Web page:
Architecture and other trends are driven by a variety of factors, including changes in culture, technology, consumer behaviour and current events. The architecture trends for the future are creative and beautiful solutions to what people think and care about when it comes to choosing or building a home. Read on to see how these trends are changing the way we think about design and construction!


As would be expected, architecture trends for 2023 and beyond will focus on sustainability. This will entail an eco-friendly approach to building with energy efficient designs, less water usage with low-flow toilets, greywater systems and homes with good insulation. It’s not only about the aesthetics of a building but also about how well it functions without being destructive to the environment. The uncertainty of reliable water and electricity supply is increasing becoming a major concern especially in South Africa, thus architects are making alternate solutions a top priority in their designs. Solar power is an excellent source of renewable energy in South Africa, where there is abundant sunshine so architects are incorporating solar panels into their building designs to reduce energy consumption and lower the carbon footprint. Rainwater harvesting is an effective way to conserve water and reduce reliance on municipal water supplies so incorporating rainwater harvesting systems and the space to install them  is becoming “a must” in designs.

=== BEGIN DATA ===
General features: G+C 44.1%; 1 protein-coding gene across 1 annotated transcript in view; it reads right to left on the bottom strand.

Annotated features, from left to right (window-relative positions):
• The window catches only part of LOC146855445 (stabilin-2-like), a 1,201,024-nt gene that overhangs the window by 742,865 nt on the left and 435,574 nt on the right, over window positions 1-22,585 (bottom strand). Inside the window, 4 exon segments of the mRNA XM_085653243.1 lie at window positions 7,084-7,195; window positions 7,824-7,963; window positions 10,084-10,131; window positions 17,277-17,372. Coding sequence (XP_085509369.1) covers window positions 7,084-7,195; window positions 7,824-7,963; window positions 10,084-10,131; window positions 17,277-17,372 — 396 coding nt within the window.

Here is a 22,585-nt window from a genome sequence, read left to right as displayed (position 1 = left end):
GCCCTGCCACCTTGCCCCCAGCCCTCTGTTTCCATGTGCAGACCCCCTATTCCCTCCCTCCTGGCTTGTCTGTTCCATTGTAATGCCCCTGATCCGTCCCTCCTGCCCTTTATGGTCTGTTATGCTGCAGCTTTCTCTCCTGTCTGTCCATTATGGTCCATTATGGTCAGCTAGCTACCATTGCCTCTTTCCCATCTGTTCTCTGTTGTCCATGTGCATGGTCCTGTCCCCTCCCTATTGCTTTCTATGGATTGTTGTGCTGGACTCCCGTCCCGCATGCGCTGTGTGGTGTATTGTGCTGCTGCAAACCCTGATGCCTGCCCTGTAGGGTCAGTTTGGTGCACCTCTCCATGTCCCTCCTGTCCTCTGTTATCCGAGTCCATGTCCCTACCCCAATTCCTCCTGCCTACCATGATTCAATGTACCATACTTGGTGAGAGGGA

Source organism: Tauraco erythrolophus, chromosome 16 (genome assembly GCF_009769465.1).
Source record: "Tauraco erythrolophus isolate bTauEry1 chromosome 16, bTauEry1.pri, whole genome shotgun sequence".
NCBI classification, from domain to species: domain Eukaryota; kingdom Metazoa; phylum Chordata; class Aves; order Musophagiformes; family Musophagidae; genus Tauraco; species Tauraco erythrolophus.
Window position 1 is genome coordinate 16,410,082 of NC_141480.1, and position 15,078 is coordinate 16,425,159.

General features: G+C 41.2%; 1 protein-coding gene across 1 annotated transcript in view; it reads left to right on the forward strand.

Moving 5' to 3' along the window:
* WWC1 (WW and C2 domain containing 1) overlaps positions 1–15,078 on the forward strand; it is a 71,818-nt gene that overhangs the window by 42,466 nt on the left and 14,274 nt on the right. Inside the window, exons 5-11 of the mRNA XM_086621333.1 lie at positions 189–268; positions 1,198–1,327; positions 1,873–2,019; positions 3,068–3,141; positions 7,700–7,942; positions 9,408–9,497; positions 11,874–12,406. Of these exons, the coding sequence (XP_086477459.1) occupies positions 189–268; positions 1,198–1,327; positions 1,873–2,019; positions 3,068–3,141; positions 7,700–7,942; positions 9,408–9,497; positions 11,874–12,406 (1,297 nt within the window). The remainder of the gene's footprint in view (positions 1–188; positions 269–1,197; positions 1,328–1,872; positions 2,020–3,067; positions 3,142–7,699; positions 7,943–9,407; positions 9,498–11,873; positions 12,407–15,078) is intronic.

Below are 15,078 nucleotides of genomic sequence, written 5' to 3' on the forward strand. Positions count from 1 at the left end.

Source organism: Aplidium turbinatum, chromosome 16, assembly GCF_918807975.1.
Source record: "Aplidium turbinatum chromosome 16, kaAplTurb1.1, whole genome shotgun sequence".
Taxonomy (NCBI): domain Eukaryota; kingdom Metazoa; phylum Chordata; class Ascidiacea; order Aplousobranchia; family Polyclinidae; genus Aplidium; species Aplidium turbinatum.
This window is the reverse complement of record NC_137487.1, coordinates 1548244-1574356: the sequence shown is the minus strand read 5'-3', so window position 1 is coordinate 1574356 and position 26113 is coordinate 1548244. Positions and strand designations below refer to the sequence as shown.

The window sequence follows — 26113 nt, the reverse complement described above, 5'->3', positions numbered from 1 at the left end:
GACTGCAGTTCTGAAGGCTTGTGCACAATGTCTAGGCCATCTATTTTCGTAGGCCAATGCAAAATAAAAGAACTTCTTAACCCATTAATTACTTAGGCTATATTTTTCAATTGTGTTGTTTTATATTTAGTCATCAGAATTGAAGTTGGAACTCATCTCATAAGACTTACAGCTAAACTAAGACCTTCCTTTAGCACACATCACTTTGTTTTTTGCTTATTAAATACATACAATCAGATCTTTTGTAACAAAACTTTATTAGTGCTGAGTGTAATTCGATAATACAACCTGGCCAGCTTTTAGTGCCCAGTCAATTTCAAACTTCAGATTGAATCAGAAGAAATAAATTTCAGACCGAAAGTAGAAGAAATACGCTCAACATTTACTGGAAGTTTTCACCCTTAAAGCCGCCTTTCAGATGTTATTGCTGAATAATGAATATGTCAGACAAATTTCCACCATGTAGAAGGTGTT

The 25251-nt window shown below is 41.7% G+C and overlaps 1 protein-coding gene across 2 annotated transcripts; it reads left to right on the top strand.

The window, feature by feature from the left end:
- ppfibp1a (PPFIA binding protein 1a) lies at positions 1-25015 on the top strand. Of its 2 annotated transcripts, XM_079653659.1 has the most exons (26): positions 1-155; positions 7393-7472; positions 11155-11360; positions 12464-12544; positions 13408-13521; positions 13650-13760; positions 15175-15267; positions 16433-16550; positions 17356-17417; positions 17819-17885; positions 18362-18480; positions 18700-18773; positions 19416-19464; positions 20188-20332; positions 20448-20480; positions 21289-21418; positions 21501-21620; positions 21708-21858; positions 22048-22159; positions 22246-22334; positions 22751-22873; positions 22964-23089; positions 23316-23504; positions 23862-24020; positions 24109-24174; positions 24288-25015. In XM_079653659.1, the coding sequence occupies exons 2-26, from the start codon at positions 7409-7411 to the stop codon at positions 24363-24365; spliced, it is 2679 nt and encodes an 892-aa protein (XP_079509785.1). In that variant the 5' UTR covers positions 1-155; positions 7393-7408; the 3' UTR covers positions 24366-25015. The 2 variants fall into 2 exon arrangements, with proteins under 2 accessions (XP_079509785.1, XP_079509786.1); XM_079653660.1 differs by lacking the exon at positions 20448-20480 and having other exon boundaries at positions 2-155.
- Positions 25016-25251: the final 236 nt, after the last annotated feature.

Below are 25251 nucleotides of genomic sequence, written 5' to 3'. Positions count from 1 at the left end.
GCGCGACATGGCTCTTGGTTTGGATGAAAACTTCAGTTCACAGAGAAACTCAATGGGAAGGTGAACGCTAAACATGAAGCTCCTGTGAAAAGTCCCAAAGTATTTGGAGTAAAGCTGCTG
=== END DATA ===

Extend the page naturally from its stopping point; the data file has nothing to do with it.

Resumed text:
3D Printed Designs

There are many architectural projects now using 3D printed designs. This methodology uses less material, generates less waste and reduces energy consumption during construction. Strong and durable with a shorter process and less waste, make 3D-printed homes eco-friendly and sustainable. As the technology continues to evolve, we can expect to see more innovative and exciting developments in this space. Watch this fascinating video on how concrete homes are built using a 3D printer:

Biophilic Urbanism

Biophilic design is an approach to architecture and interior design that incorporates natural elements and patterns into the home environment. In a previous article we have discussed the importance of nature in our homes: The goal of biophilic design is to create living and working spaces that promote physical and mental wellbeing. The trend is towards the use of biophilic design elements such as rooftop vegetable gardens, vertical gardens, green balconies and designs bursting with natural light.

Renewable Materials

Architecture trends are increasingly incorporating or using building materials that are both replenishable and inexpensive. These include bamboo, hemp, cork, straw bales, rammed earth and wood. Cork for example is a versatile and sustainable building material that has great insulation properties and can be used in various applications such as flooring, walls and roofing. Straw bales can be used as insulation and wall panels, and are a renewable resource that is biodegradable and non-toxic. Rammed earth is a technique that involves packing layers of earth into a formwork to create walls. It is durable, energy-efficient, and can be finished in a variety of ways to create an attractive aesthetic. Hempcrete is a mixture of hemp fibers, lime, and water, and can be used for walls, floors, and roofs. It is energy-efficient, fire-resistant, and has good thermal insulation properties. Reclaimed wood can be salvaged from old buildings or other sources, and can be used for flooring, wall paneling, and other decorative applications.

Smart Technology

Smart materials, such as smart glass, have revolutionised the way we interact with our environment. Smart glass is a type of glass that can change its transparency or opacity at the push of a button to regulate the amount of heat and light that enters a building. This innovative technology is becoming increasingly popular in commercial and residential buildings, as it allows for privacy, energy efficiency and aesthetic appeal.

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